Six things you’d never dream about ear wax

You might find it gross, but turns out that ear wax – the sticky yellow ooze that protects our ear canal – can tell us a lot about ourselves.

It seems that icky mix of sweat, dead skin cells, dust, dirt and hair holds untold secrets on everything from our stress levels to our ethnicity, and even our smell.

We were all ears when we chatted with Earworx founder Lisa Hellwege on all things waxy:

1. Ear wax is an odour meter

Ear wax, or cerumen to give it its medical name, comes in two types – wet and dry.

Sorry to say, but if you’re one of those people with the wet type – usually sticky and yellow or brownish – you’re more likely to be sweaty, smelly and in need of a daily shower.

That’s because the same gene controls both the type of ear wax we produce and our underarm odour, says Lisa. Strange but true!

2. Ear wax reflects your ethnicity

Lisa says there’s also a lot to be told about people’s heritage by the sort of ear wax they make.

“Most people of Caucasian or African descent have the wet type while East Asians usually have light and flaky dry wax,” she reveals.

3. Your ear wax can change colour

It turns out your ear wax hue can say a lot about your health.

Lisa says wet ear wax is usually anywhere from a light honey colour to dark brown and even black, while dry wax is lighter in colour.

“Older wax is darker and firmer and while it might look a bit scary, it is nothing to be alarmed about, it’s usually just been in your ear for a long time and might contain some dirt or bacteria,” she says.

But, she warns, dark brown wax tinged with red can signify a bleeding injury such as a scratch in the ear canal.

And if your ear wax turns green and develops a bad smell or a runny, cloudy consistency you’re probably fighting an infection and should see your GP.

ear buds

4. Ear wax senses stress

We love this one! If you’re feeling a little waxier than usual, it could be a sign of stress.

“Stress and fear can accelerate wax production because the apocrine glands that produce sweat also make ear wax,” Lisa says.

“However some people just produce more wax than others, as do people with a lot of hair in their ear canals or those who wear hearing aids, as well as surfers and divers.

“If you feel like stress is causing your ear wax, try some ear softening drops or have it removed (by a health professional).”

5. Ear wax an insect repellent

“Ear wax is bitter to the taste and yes, we’re not quite sure how people worked that out and I don’t want to go there,” laughs Lisa.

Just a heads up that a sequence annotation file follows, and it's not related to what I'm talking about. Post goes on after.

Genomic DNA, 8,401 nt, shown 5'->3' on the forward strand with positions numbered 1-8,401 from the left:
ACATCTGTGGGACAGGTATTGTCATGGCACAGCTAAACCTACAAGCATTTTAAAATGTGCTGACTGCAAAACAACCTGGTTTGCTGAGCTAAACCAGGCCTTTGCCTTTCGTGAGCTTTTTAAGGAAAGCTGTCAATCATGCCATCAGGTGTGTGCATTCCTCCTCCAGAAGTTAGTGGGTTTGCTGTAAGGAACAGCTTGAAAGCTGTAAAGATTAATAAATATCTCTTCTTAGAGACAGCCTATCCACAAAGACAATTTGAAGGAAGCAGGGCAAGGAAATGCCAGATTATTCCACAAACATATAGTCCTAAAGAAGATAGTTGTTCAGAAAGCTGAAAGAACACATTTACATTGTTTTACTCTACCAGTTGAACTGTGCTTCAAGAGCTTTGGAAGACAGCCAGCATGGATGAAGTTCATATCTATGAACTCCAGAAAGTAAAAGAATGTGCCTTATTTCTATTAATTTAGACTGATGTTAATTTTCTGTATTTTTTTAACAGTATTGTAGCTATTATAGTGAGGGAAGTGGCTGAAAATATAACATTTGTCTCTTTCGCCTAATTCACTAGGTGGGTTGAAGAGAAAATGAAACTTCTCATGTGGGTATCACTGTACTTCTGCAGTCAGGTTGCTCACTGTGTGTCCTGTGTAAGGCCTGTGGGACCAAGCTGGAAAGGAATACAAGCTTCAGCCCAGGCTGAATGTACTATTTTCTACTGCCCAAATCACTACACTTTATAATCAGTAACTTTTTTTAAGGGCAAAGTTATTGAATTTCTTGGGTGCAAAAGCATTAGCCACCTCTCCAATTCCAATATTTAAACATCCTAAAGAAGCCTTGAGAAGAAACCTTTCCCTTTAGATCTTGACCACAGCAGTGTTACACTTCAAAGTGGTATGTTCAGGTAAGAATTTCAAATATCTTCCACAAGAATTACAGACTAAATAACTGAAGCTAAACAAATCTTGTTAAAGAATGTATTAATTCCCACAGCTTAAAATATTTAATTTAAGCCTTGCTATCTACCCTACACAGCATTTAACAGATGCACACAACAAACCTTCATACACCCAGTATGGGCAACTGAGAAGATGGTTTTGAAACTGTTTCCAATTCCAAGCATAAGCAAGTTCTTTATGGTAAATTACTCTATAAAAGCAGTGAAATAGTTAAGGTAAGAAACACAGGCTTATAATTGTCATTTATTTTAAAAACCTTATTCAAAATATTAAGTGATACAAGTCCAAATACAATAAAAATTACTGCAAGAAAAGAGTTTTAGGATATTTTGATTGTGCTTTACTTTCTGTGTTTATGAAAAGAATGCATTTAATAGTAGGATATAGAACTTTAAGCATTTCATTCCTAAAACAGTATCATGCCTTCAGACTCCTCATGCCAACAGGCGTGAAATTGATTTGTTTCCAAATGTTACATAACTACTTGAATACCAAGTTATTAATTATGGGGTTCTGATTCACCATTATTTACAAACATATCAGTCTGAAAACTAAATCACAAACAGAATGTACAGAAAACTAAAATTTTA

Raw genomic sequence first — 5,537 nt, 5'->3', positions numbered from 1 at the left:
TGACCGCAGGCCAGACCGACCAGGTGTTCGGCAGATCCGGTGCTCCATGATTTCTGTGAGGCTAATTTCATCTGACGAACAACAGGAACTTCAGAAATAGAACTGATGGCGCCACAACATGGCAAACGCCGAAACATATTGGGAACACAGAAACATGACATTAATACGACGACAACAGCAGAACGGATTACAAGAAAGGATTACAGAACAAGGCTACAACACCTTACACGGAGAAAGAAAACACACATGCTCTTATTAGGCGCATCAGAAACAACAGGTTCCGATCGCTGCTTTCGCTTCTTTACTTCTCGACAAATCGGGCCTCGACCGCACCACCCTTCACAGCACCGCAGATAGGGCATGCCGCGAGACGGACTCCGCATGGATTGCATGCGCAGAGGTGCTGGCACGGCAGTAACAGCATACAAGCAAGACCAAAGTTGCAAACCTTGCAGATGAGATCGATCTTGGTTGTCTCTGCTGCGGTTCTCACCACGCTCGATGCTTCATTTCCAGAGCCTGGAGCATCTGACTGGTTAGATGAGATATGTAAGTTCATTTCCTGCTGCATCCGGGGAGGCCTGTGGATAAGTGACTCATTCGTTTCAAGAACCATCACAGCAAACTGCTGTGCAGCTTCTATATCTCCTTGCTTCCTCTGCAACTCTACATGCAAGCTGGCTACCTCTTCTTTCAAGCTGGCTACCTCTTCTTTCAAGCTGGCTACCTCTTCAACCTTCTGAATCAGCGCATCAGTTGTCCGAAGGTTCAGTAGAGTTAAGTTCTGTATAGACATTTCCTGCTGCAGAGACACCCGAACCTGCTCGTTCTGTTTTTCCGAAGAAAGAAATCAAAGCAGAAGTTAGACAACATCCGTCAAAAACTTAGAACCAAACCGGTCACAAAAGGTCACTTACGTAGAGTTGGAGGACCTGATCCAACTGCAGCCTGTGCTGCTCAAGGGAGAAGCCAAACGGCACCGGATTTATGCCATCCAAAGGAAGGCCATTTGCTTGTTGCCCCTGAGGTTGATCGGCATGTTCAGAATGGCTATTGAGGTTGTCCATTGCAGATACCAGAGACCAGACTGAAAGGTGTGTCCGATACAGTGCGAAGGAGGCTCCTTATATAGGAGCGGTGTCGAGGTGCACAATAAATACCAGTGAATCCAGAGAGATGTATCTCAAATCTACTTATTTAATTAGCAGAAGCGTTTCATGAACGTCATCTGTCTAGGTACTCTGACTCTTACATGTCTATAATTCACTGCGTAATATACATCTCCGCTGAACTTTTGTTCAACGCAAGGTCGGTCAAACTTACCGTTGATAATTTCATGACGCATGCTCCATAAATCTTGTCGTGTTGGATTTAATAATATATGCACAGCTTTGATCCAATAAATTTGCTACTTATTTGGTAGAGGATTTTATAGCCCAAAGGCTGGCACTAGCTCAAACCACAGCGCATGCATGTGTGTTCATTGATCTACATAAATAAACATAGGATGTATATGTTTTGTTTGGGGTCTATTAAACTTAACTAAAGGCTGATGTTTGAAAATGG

“But that bitter taste is a deterrent to insects.”

That’s as well as the wax forming a physical barrier to prevent bugs crawling or buzzing into our ear canals.

If a creepy crawly does defy the odds and get into your ear, Lisa advises pouring olive oil in to drown it. If necessary, see a professional to have it removed.

6. Ear wax fights infection

There’s no doubt about it, ear wax is clever.

It not only lubricates the ear canal but its stickiness also collects microscopic debris that would otherwise their way into our ear canal and ear drum, placing them at risk.

“Ear wax is acidic and also contains lysosomes, which are enzymes that break down bacterial cell walls, preventing infections,” Lisa says.

The wax is also known to give the heads-up to two odour-causing diseases before they can be detected in blood or urine – maple syrup urine disease and alkaptonuria, or black urine disease.

Bonus fun fact about ear wax (and whales)

Whales never clean out their ears, so a giant wax plug pulled from a blue whale recently revealed all sorts of information about the animal’s exposure to pollutants and stress levels throughout its life.

Researchers were able to work out the animals’ responses to human activities by measuring the levels of cortisol in the wax, finding that everything from whaling (not surprisingly), to war, to climate change had caused great stress to the mammal.

Scientists now plan to analyse more than 1000 whale specimens in museums worldwide, which is a whole lot of ear wax indeed!

Written by Liz McGrath.